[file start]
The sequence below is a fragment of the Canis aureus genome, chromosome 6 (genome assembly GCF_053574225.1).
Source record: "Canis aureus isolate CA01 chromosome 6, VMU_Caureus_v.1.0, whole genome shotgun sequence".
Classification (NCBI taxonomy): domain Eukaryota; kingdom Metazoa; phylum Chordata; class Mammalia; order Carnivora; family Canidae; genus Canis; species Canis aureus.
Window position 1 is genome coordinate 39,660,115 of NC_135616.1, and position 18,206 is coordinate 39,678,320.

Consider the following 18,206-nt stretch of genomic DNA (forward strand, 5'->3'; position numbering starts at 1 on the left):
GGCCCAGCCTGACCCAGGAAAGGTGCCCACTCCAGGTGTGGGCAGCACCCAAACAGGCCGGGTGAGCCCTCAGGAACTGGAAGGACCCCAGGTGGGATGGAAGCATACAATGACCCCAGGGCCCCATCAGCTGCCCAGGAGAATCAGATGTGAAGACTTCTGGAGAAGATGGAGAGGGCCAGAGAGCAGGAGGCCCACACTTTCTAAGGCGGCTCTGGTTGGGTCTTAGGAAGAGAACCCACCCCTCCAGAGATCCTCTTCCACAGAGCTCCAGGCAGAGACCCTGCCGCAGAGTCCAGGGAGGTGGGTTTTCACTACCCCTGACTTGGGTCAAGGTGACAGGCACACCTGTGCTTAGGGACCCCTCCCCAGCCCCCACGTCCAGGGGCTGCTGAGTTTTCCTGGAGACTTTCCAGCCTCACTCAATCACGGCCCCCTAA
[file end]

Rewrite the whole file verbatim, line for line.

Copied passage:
The sequence below is a fragment of the Canis aureus genome, chromosome 6 (genome assembly GCF_053574225.1).
Source record: "Canis aureus isolate CA01 chromosome 6, VMU_Caureus_v.1.0, whole genome shotgun sequence".
Classification (NCBI taxonomy): domain Eukaryota; kingdom Metazoa; phylum Chordata; class Mammalia; order Carnivora; family Canidae; genus Canis; species Canis aureus.
Window position 1 is genome coordinate 39,660,115 of NC_135616.1, and position 18,206 is coordinate 39,678,320.

Consider the following 18,206-nt stretch of genomic DNA (forward strand, 5'->3'; position numbering starts at 1 on the left):
GGCCCAGCCTGACCCAGGAAAGGTGCCCACTCCAGGTGTGGGCAGCACCCAAACAGGCCGGGTGAGCCCTCAGGAACTGGAAGGACCCCAGGTGGGATGGAAGCATACAATGACCCCAGGGCCCCATCAGCTGCCCAGGAGAATCAGATGTGAAGACTTCTGGAGAAGATGGAGAGGGCCAGAGAGCAGGAGGCCCACACTTTCTAAGGCGGCTCTGGTTGGGTCTTAGGAAGAGAACCCACCCCTCCAGAGATCCTCTTCCACAGAGCTCCAGGCAGAGACCCTGCCGCAGAGTCCAGGGAGGTGGGTTTTCACTACCCCTGACTTGGGTCAAGGTGACAGGCACACCTGTGCTTAGGGACCCCTCCCCAGCCCCCACGTCCAGGGGCTGCTGAGTTTTCCTGGAGACTTTCCAGCCTCACTCAATCACGGCCCCCTAA